The primary goal of a neighborhood canvass is, of course, to locate a witness to the crime. It is this promise of the elusive witness that motivates the investigator. However, it is not only the “eye” witness you seek.  On occasion, it may be just as significant to discover an “ear witness.”  Someone who may have heard a threatening remark heard gunshots or even heard how and in which direction the perpetrator fled.

This information can point the case in the right direction.  A witness who hears a homicide subject flee in a vehicle with a loud muffler, for example, could be furnishing a valuable lead.  Likewise, intimidating or threatening statements the witness may have overheard could refute a subsequent claim of self-defense.  In an officer-involved shooting incident, a witness who hears the officer yell “stop, police!” or “drop the gun!” is invaluable to the investigation.   Just as crucial as the eye-witness or the ear-witness is the “witness-who-knows-a-witness.”  Even though this person may not have first-hand knowledge of the crime, he or she can direct investigators to a person who does and is, therefore, of great value.

9. Failing to Work Together as a Team

As with any crime scene, cooperation is critical among differing agencies. But with a death scene, this cooperation is ever more important and ever more strained.  Due to the increased severity of the scene, the spotlight, and egos, these scenes can become a disaster quickly. Therefore teamwork is vital, and it is the lead investigator’s role to set a tone of cooperation and teamwork. 

One of the most significant issues in a major case is the failure to communicate information to those working the case. Some agencies seem to want to keep what they know to themselves. This primarily occurs from egos and “turf wars,” which will compromise an effective outcome.  Everyone involved in the investigation has information gathered from the jobs they were assigned and a lack of communication or an unwillingness to share information discovered for evaluation can prevent the entire team from finding the truth and bringing the case to a conclusion.  It’s imperative to remember that the cases you work aren’t about you, but are for the victim, the family, and, at times the protection of society.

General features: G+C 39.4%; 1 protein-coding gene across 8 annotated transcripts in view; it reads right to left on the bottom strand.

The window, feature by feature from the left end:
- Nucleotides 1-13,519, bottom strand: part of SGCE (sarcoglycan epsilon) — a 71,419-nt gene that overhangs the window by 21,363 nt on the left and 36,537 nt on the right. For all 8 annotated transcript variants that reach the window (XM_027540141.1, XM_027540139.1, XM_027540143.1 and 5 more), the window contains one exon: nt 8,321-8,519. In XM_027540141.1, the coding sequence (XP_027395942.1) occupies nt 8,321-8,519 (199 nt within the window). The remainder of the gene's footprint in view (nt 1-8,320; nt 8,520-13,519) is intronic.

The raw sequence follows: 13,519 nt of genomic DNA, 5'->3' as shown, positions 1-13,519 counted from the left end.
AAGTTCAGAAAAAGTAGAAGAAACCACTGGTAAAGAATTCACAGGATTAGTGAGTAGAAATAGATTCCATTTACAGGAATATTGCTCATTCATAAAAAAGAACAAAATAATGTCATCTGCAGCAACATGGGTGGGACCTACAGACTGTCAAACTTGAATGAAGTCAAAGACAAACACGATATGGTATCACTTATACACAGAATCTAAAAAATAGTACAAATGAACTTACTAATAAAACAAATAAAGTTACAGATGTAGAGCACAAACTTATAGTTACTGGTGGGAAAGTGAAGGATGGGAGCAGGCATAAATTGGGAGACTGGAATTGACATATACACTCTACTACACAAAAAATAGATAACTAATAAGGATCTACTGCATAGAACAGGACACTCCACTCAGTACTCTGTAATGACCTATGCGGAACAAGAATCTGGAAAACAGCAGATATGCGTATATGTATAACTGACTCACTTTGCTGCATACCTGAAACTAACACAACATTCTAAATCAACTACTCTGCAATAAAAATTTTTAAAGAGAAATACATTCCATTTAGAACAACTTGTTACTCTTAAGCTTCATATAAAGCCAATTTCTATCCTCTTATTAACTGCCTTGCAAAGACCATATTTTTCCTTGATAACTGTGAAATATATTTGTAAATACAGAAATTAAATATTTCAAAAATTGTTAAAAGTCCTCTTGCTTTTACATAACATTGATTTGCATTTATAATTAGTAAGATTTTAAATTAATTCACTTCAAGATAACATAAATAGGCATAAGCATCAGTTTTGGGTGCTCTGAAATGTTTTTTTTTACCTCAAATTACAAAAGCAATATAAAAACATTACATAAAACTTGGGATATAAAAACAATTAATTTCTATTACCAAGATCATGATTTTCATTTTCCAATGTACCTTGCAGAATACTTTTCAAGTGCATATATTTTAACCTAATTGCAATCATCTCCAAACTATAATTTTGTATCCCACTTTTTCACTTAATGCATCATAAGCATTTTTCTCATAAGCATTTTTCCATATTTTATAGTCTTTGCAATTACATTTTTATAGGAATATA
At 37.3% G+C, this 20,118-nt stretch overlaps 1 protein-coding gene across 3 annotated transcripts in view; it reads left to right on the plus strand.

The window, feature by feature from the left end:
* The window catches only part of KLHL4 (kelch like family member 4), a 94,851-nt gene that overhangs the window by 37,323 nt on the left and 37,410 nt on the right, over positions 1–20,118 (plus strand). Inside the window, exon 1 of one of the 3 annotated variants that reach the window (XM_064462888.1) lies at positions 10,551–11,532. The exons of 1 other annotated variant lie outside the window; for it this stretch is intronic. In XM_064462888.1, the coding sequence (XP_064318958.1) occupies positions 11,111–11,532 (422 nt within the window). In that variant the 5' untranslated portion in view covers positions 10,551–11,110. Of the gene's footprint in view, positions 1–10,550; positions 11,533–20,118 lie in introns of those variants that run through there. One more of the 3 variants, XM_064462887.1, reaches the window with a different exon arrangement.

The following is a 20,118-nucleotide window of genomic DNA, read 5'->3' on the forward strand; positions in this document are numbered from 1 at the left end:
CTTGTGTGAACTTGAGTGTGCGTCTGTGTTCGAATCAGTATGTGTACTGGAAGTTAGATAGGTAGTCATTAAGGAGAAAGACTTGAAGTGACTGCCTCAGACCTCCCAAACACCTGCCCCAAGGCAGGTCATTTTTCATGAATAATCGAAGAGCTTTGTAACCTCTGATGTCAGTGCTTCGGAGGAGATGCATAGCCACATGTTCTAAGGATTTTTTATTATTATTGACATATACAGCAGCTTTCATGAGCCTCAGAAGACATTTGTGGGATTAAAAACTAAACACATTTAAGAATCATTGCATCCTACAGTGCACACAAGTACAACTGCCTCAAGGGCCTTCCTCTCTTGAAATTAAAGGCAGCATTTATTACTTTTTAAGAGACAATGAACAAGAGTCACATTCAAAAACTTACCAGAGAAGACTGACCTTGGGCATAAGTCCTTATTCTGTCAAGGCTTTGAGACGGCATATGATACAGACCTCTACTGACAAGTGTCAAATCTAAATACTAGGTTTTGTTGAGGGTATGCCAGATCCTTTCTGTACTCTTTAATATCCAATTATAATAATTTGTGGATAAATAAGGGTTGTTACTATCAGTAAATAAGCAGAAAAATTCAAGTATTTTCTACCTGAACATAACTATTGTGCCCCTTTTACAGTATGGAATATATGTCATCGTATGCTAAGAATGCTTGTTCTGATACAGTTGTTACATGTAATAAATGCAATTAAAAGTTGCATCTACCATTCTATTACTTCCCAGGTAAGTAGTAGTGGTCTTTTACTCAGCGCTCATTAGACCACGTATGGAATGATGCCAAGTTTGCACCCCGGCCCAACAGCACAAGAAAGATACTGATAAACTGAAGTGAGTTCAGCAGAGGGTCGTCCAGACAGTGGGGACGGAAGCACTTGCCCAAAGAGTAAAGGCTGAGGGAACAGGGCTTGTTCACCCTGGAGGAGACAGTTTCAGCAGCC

A baseball game is won when everyone playing does his or her job and supports every other player in getting their job done. Imagine the bottom of the 9th, the game is tied and the next ball’s hit to the pitcher who misses but scoops it up sits down, and refuses to throw or let anyone else take the baseball from them.  The pitcher did their job and pitched, but the refusal to share the “scoop” with their teammates resulted in a complete failure for everyone.

10. Command and Administrative Staff Interfering

One of the most frustrating mistakes at a death scene investigation is when command staff shows up on the scene with their own agendas which have nothing to do with the actual investigation. Sometimes it’s for political appearance or simple curiosity. But unless they are an actual part of the investigative team, they should not insert themselves into the investigation.

In many instances, because they’re at the scene, command ranking personnel feel the need to direct the investigation. Consequently, they will have investigators running in different directions which have nothing to do with the primary investigation. The result is the loss of cohesive and central command and major miscommunication. Many times, in these situations no one is willing to step up, make decisions, and take control for fear of making the boss mad. The chaos continues and the investigation is compromised, and when the outcome is delayed or not favorable, the command personnel directly responsible for the chaos will not see that they were the cause, but rather, the blame may fall on the lead investigator.

Conclusion

Death investigations are not always simple step-by-step cutouts. They require real attention and specific actions to protect the investigation integrity. Many of the mistakes mentioned here are from shortcutting and not taking seriously the gravity of the scene you are working.  Our job as death investigators, regardless of what function that is, is to get the truth for the victim and bring justice to anyone responsible for their death, if in fact, anyone is responsible.  Developing and following strict procedures at every death scene will ensure that investigations are worked properly, and evidence is not missed.